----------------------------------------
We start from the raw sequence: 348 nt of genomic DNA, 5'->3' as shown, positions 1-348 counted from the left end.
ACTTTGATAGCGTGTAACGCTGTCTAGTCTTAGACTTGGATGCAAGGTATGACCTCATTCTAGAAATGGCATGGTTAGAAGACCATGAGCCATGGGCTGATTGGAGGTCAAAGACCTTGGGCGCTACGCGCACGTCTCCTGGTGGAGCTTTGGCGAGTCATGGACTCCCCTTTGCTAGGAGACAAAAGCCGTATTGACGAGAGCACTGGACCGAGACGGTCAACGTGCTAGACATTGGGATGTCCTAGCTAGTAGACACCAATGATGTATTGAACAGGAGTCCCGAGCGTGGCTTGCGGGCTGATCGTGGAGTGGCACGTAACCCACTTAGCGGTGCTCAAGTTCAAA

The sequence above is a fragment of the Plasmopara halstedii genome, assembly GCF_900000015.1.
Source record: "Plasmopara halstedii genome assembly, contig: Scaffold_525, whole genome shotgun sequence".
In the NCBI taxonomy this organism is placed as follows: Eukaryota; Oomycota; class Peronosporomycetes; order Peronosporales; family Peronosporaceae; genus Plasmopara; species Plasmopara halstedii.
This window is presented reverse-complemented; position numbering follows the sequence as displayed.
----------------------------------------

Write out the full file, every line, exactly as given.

We start from the raw sequence: 348 nt of genomic DNA, 5'->3' as shown, positions 1-348 counted from the left end.
ACTTTGATAGCGTGTAACGCTGTCTAGTCTTAGACTTGGATGCAAGGTATGACCTCATTCTAGAAATGGCATGGTTAGAAGACCATGAGCCATGGGCTGATTGGAGGTCAAAGACCTTGGGCGCTACGCGCACGTCTCCTGGTGGAGCTTTGGCGAGTCATGGACTCCCCTTTGCTAGGAGACAAAAGCCGTATTGACGAGAGCACTGGACCGAGACGGTCAACGTGCTAGACATTGGGATGTCCTAGCTAGTAGACACCAATGATGTATTGAACAGGAGTCCCGAGCGTGGCTTGCGGGCTGATCGTGGAGTGGCACGTAACCCACTTAGCGGTGCTCAAGTTCAAA

The sequence above is a fragment of the Plasmopara halstedii genome, assembly GCF_900000015.1.
Source record: "Plasmopara halstedii genome assembly, contig: Scaffold_525, whole genome shotgun sequence".
In the NCBI taxonomy this organism is placed as follows: Eukaryota; Oomycota; class Peronosporomycetes; order Peronosporales; family Peronosporaceae; genus Plasmopara; species Plasmopara halstedii.
This window is presented reverse-complemented; position numbering follows the sequence as displayed.